Poor market governance and regulation hindering energy projects-COMESA

Poor market governance and regulation hindering energy projects-COMESA: Inadequate regulatory environments and governance challenges facing the energy sector in the eastern and southern Africa region have undermined efforts to attract investment in the region.

Assistant Secretary General in charge of programmes at COMESA, Dr Kipyego Cheluget told a meeting of communication experts and journalists that poor market governance and regulatory challenges continue to hinder implementation of energy projects especially with respect to renewable energy and private sector participation.

The meeting brought together communications experts, journalists and energy experts from five Regional Economic Communities, Regional Association of Energy Regulators, Regional Power Pools, Renewable Energy, Energy Efficiency Centres and regional power pools.

His speech  presented by the Chief Executive Officer of the COMESA, Regional Association of Regulatory Authorities in the Eastern and Southern Africa (RAERESA) Dr Mohamedain Seif Elnasr, today in Nairobi.

“The region has enormous unexploited natural resources required for power sector development,” he observed. “However, renewable energy resources such as solar, wind, geothermal, bioenergy, etc, which are yet to be harnessed, are found all over Africa, taking into account that they are site specific.”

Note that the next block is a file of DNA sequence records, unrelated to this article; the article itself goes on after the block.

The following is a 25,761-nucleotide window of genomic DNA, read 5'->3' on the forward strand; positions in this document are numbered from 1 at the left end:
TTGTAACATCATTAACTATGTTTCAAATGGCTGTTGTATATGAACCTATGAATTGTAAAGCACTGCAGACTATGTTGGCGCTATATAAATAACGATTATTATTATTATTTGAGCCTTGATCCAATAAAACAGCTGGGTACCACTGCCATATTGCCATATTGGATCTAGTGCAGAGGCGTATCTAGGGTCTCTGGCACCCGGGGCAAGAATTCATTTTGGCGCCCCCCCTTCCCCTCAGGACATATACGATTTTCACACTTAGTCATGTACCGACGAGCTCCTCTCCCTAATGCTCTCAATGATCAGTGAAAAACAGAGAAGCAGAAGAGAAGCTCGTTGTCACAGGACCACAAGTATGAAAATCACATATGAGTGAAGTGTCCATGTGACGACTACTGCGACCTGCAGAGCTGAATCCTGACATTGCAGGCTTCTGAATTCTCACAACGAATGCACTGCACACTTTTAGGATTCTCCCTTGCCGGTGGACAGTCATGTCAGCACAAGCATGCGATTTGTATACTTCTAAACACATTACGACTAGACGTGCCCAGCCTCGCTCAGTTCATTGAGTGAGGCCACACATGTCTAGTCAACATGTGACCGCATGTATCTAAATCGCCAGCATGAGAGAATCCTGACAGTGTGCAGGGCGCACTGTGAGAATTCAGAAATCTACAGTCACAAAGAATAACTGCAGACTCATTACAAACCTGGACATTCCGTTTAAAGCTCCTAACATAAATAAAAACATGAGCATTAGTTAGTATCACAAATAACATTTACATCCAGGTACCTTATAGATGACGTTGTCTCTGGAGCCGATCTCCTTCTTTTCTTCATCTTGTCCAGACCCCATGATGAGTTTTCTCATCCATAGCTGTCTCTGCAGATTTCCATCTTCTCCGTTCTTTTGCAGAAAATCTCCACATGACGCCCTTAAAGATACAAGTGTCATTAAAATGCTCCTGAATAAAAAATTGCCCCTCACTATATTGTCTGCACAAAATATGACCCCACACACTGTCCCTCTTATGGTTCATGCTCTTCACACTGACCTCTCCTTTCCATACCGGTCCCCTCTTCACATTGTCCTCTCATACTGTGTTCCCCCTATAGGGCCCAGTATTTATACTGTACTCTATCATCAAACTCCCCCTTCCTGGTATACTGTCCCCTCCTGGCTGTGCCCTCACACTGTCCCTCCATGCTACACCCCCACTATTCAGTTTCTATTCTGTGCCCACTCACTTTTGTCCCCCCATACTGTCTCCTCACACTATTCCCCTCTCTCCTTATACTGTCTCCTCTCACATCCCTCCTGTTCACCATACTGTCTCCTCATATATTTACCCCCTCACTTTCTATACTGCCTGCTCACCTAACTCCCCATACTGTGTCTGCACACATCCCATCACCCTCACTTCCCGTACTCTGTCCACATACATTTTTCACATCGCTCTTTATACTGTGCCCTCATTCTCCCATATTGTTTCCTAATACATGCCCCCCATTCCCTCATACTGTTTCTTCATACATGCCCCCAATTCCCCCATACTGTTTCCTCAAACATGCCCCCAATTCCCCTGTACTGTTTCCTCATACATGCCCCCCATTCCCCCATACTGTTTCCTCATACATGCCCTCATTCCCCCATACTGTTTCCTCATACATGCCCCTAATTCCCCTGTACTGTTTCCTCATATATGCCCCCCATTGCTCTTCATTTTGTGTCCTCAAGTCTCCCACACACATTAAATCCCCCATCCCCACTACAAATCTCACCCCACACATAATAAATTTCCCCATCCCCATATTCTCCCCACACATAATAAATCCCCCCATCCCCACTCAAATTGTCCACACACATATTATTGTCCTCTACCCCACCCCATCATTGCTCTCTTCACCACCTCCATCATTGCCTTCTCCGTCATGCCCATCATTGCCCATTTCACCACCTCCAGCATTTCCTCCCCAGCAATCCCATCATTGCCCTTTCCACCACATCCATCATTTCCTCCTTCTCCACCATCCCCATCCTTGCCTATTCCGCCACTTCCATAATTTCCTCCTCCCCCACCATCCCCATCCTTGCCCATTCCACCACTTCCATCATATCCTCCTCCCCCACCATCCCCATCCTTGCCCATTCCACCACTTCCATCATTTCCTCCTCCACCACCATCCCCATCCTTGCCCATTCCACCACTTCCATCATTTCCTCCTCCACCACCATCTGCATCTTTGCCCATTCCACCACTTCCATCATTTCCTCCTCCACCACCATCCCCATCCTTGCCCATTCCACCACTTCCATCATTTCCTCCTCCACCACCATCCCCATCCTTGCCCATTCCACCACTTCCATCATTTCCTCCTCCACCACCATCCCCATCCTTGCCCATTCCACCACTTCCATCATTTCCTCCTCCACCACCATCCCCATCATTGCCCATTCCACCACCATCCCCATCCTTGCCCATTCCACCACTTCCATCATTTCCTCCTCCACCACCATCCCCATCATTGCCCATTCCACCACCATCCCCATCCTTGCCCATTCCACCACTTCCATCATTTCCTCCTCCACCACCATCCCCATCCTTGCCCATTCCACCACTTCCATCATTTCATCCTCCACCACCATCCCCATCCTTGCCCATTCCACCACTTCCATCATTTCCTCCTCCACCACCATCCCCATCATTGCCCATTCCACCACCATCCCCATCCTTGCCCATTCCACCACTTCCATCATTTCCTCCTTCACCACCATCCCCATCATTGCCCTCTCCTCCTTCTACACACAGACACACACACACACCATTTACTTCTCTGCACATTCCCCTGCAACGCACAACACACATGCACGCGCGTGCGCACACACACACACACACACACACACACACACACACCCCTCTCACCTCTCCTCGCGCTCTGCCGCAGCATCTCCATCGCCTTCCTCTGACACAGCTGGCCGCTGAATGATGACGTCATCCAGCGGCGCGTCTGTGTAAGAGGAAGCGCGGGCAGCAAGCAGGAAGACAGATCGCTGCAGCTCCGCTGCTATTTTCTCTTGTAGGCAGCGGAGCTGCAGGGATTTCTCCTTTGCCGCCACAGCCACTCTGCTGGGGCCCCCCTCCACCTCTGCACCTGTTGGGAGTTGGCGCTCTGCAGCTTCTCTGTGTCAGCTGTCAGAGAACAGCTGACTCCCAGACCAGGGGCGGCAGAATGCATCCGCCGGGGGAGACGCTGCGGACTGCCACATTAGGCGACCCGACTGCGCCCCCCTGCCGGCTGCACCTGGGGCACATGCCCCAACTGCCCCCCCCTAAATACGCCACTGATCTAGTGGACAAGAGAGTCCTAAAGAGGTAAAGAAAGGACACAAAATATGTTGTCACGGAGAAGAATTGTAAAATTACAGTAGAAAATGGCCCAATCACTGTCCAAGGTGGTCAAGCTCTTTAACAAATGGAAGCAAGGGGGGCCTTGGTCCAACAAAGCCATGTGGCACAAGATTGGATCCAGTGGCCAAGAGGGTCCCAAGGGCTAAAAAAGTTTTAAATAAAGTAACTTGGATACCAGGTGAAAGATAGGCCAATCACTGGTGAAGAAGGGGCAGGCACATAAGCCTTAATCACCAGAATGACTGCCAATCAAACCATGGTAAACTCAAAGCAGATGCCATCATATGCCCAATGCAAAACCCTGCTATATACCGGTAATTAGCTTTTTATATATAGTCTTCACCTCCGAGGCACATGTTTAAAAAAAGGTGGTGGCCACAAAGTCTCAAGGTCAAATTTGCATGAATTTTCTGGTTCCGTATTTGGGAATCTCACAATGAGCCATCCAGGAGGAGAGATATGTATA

It is against this background, he said, that COMESA, through RAERESA, is implementing the EU funded Action on ‘Enhancement of a Sustainable Regional Energy Market in the Eastern Africa-Southern Africa- Indian Ocean region’ (ESREM).

ESREM is a seven million euros project funded by the European Union following the signing of the grant agreement in May 2017. It is being implemented in member States of the COMESA, the EAC, IGAD, SADC and the Indian Ocean Commission. Its objective is to harmonize regulatory frameworks and capacitate regional energy regulators and power pools to foster a vibrant energy market.
To demonstrate the energy crisis in the region, Dr Cheluget, said Africa has an average electrification rate of 24%, while the rate in the rest of the developing world lies closer to 40%.

“Even in the areas covered by the electrical grid, power is often unreliable. Perhaps a confounding variable of these trends is that less than 1% of the electricity generated in the Africa originates from renewable energy resources,” he said.

Speaking at the same event, Secretary for Electrical Power Development, Ministry of Energy, Kenya, Eng. Julius Mwathani said increase in renewable energies use is hampered by access to finance, knowledge and technologies.

To fully harness the countries renewable energy potential, Eng. Mwathani said collaborative efforts was critical among stakeholders.

The representative of the European Union Delegation to Kenya Mr. Jean-Noel Gangloff, said the key aspirations of the ESREM project was ‘to drive predictability in the market for investors, stability in the supply of energy for consumers and efficiency as well as sustainability in the exploitation of energy resources for electricity production.

The training of communications professionals is intended to raise public awareness on ESREM project and energy development programmes in the three sub regions of Africa. The training ends, Tuesday July 31, 2018 with a visit to the wind power project at the Ngong Hills near Nairobi City.